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Clinical ECG Interpretation

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  1. Introduction to ECG Interpretation
    6 Chapters
  2. Arrhythmias and arrhythmology
    24 Chapters
  3. Myocardial Ischemia & Infarction
    22 Chapters
  4. Conduction Defects
    11 Chapters
  5. Cardiac Hypertrophy & Enlargement
    5 Chapters
  6. Drugs & Electrolyte Imbalance
    3 Chapters
  7. Genetics, Syndromes & Miscellaneous
    7 Chapters
  8. Exercise Stress Testing (Exercise ECG)
    6 Chapters
Section 2, Chapter 6
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Sinus arrhythmia (respiratory sinus arrhythmia)

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Definition of sinus arrhythmia (respiratory sinus arrhythmia)

Sinus arrhythmia and respiratory sinus arrhythmia both refer to the same phenomenon. Sinus arrhythmia fulfill all criteria for sinus rhythm except from the fact that the rhythm is slightly irregular (Figure 1). This is mostly a normal (physiological) finding, particularly among young and healthy individuals. The phenomenon is explained by the heart rate variation caused by respiration. The heart rate increases during inspiration due to diminished vagal tone. And the opposite, i.e the heart rate decreases during expiration due to increased vagal tone. This causes the slightly irregular rhythm seen in Figure 1. The rhythm becomes completely regular if the person holds the breath.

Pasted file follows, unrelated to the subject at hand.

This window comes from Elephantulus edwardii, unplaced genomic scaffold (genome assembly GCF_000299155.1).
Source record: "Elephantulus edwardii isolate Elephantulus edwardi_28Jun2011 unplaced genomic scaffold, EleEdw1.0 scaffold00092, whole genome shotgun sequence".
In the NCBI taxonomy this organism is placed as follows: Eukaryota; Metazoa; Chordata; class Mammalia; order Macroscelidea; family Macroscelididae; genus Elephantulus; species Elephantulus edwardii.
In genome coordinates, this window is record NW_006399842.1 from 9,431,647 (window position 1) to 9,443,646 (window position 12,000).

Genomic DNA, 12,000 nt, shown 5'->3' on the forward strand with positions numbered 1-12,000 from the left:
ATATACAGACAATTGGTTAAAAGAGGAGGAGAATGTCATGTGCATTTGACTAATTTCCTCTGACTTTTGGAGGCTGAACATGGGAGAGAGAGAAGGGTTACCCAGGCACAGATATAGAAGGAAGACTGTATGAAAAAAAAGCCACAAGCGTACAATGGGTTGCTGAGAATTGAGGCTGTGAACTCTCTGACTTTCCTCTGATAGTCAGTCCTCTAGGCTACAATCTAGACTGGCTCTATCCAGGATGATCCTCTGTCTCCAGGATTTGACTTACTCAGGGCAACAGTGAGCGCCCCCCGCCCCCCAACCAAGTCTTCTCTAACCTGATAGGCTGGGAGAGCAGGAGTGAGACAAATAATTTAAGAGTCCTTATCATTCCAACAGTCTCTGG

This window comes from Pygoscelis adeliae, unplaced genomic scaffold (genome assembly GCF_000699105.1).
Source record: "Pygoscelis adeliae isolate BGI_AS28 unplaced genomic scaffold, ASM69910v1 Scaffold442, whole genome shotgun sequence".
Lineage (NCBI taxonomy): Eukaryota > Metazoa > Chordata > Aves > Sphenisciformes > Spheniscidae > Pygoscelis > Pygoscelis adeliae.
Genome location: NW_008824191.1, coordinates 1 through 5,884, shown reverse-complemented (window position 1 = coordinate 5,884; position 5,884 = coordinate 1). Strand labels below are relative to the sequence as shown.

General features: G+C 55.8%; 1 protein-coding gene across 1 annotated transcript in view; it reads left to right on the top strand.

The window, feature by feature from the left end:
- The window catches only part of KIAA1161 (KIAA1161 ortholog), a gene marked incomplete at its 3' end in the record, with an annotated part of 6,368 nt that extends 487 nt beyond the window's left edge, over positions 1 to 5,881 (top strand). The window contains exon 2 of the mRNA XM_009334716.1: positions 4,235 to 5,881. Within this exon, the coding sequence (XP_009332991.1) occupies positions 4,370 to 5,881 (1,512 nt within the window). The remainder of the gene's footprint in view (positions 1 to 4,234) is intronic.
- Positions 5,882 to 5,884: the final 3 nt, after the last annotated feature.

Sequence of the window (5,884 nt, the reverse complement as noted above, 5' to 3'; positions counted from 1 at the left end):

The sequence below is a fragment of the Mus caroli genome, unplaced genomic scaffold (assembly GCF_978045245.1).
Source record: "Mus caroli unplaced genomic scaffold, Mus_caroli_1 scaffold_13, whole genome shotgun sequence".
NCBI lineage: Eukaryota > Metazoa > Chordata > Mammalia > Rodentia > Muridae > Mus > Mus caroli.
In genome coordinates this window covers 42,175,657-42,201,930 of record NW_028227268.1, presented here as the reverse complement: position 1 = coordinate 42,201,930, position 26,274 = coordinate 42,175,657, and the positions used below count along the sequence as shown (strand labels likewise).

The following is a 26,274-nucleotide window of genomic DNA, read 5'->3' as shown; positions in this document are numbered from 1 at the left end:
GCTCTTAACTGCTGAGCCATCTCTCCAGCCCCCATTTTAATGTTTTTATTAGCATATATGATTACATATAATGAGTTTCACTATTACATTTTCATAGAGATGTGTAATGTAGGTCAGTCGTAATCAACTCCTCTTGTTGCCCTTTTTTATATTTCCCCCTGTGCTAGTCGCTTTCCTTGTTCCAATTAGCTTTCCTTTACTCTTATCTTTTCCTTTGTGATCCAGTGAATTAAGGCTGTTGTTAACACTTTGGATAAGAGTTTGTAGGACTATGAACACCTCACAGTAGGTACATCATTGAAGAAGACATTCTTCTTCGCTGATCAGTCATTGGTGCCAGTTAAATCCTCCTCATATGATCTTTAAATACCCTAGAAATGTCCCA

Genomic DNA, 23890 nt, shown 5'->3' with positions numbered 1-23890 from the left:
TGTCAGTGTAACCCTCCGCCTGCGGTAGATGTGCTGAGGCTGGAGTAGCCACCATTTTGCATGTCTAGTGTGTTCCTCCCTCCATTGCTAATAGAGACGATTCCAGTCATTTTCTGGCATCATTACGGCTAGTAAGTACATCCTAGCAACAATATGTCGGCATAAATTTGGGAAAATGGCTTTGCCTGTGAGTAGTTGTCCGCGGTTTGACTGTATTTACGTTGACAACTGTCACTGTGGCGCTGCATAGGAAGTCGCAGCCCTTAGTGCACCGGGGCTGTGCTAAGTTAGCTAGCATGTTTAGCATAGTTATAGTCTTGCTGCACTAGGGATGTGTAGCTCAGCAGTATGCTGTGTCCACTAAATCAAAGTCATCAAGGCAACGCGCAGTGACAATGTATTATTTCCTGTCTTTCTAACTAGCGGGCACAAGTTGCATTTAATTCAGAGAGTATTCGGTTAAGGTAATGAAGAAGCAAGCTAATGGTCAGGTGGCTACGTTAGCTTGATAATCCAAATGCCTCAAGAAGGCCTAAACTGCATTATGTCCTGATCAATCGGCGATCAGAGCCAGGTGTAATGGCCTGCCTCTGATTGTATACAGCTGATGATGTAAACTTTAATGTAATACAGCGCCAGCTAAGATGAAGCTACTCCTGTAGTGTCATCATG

However, sinus arrhythmia may be a pathological finding in some cases. Sinus arrhythmia is not a normal finding among older individuals. In that scenario it might be explained by myocardial ischemia (affecting the sinoatrial node), sinus node dysfunction or side effects of digoxin treatment. If the rhythm becomes completely regular when holding the breath, it is likely that the arrhythmia is benign; otherwise further examination is warranted.

Figure 1. Sinus arrhythmia (respiratory sinus arrhythmia).
Figure 1. Sinus arrhythmia (respiratory sinus arrhythmia).

Treatment of sinus arrhythmia

Sinus arrhythmia is a normal finding among young and healthy individuals. It is generally not a normal finding among older individuals and might necessitate further examination. If it is caused by underlying heart disease (e.g myocardial ischemia), the treatment is directed at that process.


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